• Seniors Need Better Benefit Boost

    Republican leaders have also begun discussing plans to reform Medicare and Medicaid next year in an effort to reduce the deficit that the .5 trillion tax bill will create. Speaker of the House Paul Ryan (WI-1) said in a radio interview on Wednesday: "We're going to have to get back next year at entitlement reform, which is how you tackle the debt and the deficit … This has been my big thing for many, many years. I think [Medicare is] the biggest entitlement we've got to reform." TSCL opposes reforms to Medicare, Medicaid, and other earned benefit programs that would result in higher out-of-pocket costs for older Americans. We will continue to advocate against benefit cuts in the months ahead. .Increase the retirement age: Raise both the eligibility age both for full benefits, currently at 66 and set to rise to 67 and, for the first time, raise the earliest eligibility age which is currently 62. .The bad news: there's still plenty of age discrimination in the workplace. When workers over age 50 lose their jobs, it takes them much longer to find new jobs. And the impact of a layoff is bigger for older workers. These folks face the reality that they may not work again full time, which can wreck a retirement plan. Studies show that household wealth typically takes a hit as high as 23 percent for single people and 19 percent for married couples. … Continued

  • Legislative Update How To Fix The Social Security Disability Insurance Program

    In setting prices, drug makers rarely acknowledge the considerable federal funding and research that have helped develop their products; they have not offered taxpayer-investors financial payback. .Five Key Bills Gain Support .SSI is a federal program that provides monthly benefit payments to people age 65 or older, who are blind or have a disability and who have little or no income and resources. People who receive SSI are also eligible to receive food stamps and Medicaid. … Continued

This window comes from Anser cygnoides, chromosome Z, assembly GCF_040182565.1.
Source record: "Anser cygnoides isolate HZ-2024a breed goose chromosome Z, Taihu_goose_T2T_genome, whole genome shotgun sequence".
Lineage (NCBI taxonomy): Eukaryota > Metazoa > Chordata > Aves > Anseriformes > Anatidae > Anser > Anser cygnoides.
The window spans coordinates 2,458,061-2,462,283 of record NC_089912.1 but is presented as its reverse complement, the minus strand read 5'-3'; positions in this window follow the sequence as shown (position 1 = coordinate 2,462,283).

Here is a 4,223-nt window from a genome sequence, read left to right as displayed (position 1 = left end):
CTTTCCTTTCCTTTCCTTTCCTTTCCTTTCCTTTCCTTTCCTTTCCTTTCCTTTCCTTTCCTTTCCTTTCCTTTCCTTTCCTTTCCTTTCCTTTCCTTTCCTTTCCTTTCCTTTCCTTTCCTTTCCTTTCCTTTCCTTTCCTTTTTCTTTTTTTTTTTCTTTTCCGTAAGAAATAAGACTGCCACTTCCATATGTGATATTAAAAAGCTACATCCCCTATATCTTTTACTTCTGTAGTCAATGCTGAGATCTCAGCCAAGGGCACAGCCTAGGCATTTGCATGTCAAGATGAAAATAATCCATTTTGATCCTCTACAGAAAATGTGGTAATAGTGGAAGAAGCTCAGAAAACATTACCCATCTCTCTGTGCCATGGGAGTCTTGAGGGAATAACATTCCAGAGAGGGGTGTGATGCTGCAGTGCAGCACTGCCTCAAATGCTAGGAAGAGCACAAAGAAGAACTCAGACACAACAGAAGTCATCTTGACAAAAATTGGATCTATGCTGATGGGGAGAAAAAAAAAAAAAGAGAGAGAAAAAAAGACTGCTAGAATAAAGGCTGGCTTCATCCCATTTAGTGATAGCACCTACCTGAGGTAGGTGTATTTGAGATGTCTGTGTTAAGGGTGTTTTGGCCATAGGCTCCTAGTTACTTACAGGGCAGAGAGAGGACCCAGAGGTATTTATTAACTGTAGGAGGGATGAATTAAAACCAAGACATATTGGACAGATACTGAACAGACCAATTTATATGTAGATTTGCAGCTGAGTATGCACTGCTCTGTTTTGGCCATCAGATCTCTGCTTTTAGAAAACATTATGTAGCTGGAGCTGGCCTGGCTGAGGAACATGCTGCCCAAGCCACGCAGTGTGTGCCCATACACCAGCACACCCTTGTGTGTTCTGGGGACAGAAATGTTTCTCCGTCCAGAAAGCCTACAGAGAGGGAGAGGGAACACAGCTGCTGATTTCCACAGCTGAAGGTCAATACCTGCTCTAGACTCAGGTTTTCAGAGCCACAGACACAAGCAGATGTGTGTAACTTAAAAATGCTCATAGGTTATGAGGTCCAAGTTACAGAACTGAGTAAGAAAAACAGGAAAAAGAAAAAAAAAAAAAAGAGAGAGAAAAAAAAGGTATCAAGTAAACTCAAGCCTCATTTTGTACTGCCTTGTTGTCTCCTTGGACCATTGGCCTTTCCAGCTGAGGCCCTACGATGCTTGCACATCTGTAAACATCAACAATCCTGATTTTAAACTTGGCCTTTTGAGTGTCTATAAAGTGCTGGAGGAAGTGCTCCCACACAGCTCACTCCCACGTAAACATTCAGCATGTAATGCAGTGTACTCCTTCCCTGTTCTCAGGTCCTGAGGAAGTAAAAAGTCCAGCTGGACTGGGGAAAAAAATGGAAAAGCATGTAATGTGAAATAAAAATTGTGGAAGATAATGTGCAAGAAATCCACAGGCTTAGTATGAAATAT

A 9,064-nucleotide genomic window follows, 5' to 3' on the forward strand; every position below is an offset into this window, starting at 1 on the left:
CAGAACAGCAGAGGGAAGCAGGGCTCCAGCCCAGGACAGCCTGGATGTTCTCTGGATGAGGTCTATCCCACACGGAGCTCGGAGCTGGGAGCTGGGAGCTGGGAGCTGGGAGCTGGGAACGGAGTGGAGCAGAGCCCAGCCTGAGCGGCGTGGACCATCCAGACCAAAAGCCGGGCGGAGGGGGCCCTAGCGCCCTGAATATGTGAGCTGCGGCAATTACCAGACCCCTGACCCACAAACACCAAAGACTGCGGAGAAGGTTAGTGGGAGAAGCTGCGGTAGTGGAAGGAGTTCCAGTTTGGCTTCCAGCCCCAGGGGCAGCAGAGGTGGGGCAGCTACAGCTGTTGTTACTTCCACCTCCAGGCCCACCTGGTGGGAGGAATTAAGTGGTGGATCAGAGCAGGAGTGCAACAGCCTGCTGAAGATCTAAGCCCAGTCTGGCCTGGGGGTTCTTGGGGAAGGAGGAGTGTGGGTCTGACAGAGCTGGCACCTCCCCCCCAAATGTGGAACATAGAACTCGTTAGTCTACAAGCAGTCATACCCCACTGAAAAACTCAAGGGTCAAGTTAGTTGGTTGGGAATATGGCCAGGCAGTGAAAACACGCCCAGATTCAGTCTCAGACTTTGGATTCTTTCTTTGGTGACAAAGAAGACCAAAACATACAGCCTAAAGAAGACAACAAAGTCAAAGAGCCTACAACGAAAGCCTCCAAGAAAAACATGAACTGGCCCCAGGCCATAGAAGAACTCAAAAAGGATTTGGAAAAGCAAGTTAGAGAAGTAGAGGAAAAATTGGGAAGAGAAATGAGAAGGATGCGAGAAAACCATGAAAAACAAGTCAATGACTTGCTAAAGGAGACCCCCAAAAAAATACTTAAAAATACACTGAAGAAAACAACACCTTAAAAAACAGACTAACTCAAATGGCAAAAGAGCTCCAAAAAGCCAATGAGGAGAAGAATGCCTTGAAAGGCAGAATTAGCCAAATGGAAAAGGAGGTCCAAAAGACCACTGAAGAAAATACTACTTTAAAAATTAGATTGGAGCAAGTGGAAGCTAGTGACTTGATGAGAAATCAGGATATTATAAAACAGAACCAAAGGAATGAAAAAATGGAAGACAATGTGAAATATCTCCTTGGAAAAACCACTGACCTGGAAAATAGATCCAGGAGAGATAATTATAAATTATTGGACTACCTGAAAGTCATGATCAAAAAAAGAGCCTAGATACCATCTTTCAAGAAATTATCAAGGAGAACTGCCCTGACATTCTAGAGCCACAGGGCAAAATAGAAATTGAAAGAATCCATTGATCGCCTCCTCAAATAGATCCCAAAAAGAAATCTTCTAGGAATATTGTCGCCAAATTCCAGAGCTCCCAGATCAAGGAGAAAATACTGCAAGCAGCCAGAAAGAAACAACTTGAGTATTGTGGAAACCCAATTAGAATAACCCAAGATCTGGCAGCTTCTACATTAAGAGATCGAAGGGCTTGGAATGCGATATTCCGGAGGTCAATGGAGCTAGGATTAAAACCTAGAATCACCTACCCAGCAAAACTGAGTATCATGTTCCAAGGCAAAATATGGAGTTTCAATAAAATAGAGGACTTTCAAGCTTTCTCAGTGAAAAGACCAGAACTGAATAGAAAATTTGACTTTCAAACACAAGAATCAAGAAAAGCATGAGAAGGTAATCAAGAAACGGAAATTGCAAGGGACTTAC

The decision on when to start benefits is not a simple one. If you have some retirement savings, or equity in a home, it may be to your advantage to delay starting benefits and to use other resources for a few months while you look for other work. Your local senior center, or colleges or public libraries may also have programs provided by retirement and financial professionals that can help provide you with guidance. To learn more, download this publication from the Social Security Administration: How Work Affects Your Benefits. .However, with two weeks to go before the October deadline, negotiations have stalled. Leaders in the House have decided to tie the temporary funding extension to a measure that would defund the Affordable Care Act. Currently, a number of political strategies are being considered, but members of both political parties are unsatisfied with the options that leaders have put forth so far. .Congress and President Obama are battling over the federal budget, but supporters in Congress aren't about to forget Notch Babies. The Notch Fairness Act bills (H.R. 155) and (S.90) were introduced by Representative Mike McIntrye (NC-7) and Senator David Vitter (LA). They were among the first bills to be re-introduced in the new session. The bills would provide Notch Babies born from 1917 through 1926, or spouses who receive benefits on their account, a choice of ,000 payable in four annual installments or, an improved monthly benefit. .The bill would provide seniors with vision benefits in 2022, hearing benefits in 2023 and some dental benefits by 202Progressives are pushing for an earlier start to the dental benefits and that the government increase its share of the cost, which ramps up to 50% by 2032. .This week, The Senior Citizens League's (TSCL) Board of Trustees and legislative team held meetings with several Members of Congress and their top staff. In addition, the Board of Trustees presented one Member of Congress – Rep. Mike McIntyre (NC-7) – with the 2012 Seniors Advocate Award. TSCL also saw support grow for a critical piece of legislation this week. .Recently we learned of a woman, now in her 80's, who has moved twice in the past decade to be close to her daughter. Her first move was from the family home in Connecticut to an up-scale retirement community in Virginia, and more recently following her daughter to Arizona after her son-in-law's job changed. Her former Virginia home has been sitting on the market for months. That's posing a drain on her resources, adding unanticipated costs for new housing at a time when her need for caregiving services is growing. Her daughter worried that the former facility wasn't handling things well. .Here are some important tips to get you started: .Other Goods and Services: (tobacco and smoking products, haircuts and other personal services, funeral expenses). .One new cosponsor – Rep. Kay Granger (TX-12) – signed on to Rep. Kevin Brady's (TX-8) Public Servant Retirement Protection Act (H.R. 2797) this week. The cosponsor total is now at seven.